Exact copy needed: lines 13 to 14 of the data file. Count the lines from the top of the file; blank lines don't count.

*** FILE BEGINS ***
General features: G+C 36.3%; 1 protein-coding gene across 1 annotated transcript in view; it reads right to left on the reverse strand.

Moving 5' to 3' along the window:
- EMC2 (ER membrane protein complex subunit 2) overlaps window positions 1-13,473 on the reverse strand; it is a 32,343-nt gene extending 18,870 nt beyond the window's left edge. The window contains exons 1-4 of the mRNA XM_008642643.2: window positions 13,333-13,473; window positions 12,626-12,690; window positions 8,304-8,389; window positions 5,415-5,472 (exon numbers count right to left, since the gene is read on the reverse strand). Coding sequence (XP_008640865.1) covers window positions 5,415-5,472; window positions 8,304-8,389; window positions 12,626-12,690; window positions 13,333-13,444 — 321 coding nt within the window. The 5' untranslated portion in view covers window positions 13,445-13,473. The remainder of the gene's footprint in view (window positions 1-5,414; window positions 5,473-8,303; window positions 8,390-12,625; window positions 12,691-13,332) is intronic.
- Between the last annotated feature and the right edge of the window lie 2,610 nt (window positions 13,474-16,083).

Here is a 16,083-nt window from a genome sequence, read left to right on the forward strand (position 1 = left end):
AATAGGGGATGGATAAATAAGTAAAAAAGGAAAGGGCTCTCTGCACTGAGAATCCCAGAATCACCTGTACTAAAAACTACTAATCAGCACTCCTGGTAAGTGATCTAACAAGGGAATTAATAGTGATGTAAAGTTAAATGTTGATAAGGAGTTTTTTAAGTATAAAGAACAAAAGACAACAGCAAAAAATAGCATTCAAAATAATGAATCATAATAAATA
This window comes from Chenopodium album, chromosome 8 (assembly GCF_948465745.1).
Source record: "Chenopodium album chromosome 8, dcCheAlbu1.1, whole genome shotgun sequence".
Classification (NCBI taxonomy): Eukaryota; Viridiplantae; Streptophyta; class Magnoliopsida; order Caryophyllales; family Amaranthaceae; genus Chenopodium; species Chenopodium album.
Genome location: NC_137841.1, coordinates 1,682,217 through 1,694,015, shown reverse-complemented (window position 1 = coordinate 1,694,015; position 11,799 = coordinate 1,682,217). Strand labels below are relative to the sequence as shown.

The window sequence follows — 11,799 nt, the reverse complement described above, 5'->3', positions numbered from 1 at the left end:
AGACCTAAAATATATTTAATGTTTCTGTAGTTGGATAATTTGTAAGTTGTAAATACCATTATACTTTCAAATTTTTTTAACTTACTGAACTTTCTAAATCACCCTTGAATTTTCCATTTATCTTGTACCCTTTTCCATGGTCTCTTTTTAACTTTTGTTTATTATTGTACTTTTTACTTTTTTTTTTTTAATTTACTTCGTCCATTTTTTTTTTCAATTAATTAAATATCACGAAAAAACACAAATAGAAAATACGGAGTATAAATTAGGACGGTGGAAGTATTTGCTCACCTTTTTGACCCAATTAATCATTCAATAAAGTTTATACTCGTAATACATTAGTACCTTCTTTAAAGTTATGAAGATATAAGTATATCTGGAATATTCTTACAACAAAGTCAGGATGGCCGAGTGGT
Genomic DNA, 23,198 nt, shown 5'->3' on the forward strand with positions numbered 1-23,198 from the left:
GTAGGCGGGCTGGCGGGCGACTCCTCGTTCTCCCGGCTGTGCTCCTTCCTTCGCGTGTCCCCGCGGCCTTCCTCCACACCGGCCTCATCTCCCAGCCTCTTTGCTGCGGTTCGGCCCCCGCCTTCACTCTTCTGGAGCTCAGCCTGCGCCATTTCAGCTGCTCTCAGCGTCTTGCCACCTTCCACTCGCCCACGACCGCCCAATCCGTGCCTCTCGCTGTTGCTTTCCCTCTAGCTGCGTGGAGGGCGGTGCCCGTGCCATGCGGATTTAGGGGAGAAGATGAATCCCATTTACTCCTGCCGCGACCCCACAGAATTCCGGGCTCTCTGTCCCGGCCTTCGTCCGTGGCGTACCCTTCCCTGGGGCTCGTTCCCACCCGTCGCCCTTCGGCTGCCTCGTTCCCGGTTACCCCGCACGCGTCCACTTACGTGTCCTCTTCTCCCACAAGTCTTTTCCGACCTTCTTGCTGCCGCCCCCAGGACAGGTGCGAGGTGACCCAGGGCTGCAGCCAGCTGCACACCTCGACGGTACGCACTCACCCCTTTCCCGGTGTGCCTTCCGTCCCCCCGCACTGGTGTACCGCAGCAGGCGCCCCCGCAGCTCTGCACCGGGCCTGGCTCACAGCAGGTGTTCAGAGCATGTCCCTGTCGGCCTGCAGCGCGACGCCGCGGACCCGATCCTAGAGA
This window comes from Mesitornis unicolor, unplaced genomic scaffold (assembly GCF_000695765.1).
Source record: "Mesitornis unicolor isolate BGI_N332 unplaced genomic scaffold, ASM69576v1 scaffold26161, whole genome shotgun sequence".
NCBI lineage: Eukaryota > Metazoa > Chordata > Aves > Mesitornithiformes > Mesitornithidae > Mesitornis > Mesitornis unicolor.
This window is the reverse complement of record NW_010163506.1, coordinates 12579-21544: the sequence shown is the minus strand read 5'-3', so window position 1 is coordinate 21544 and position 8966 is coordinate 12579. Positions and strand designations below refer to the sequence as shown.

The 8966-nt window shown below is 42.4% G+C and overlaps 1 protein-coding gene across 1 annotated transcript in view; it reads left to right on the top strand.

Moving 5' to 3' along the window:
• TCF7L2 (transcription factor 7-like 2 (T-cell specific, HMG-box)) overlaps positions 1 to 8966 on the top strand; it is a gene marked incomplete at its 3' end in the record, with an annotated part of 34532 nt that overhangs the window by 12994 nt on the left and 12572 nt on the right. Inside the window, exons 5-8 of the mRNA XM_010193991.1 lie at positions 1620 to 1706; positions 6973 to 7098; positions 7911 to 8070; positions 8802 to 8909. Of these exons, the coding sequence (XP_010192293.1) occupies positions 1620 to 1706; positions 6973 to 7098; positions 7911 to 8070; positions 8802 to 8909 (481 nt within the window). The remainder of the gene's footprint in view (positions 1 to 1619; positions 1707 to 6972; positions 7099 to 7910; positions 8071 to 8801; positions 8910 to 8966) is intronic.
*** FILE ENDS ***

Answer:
Genomic DNA, 23,198 nt, shown 5'->3' on the forward strand with positions numbered 1-23,198 from the left:
GTAGGCGGGCTGGCGGGCGACTCCTCGTTCTCCCGGCTGTGCTCCTTCCTTCGCGTGTCCCCGCGGCCTTCCTCCACACCGGCCTCATCTCCCAGCCTCTTTGCTGCGGTTCGGCCCCCGCCTTCACTCTTCTGGAGCTCAGCCTGCGCCATTTCAGCTGCTCTCAGCGTCTTGCCACCTTCCACTCGCCCACGACCGCCCAATCCGTGCCTCTCGCTGTTGCTTTCCCTCTAGCTGCGTGGAGGGCGGTGCCCGTGCCATGCGGATTTAGGGGAGAAGATGAATCCCATTTACTCCTGCCGCGACCCCACAGAATTCCGGGCTCTCTGTCCCGGCCTTCGTCCGTGGCGTACCCTTCCCTGGGGCTCGTTCCCACCCGTCGCCCTTCGGCTGCCTCGTTCCCGGTTACCCCGCACGCGTCCACTTACGTGTCCTCTTCTCCCACAAGTCTTTTCCGACCTTCTTGCTGCCGCCCCCAGGACAGGTGCGAGGTGACCCAGGGCTGCAGCCAGCTGCACACCTCGACGGTACGCACTCACCCCTTTCCCGGTGTGCCTTCCGTCCCCCCGCACTGGTGTACCGCAGCAGGCGCCCCCGCAGCTCTGCACCGGGCCTGGCTCACAGCAGGTGTTCAGAGCATGTCCCTGTCGGCCTGCAGCGCGACGCCGCGGACCCGATCCTAGAGA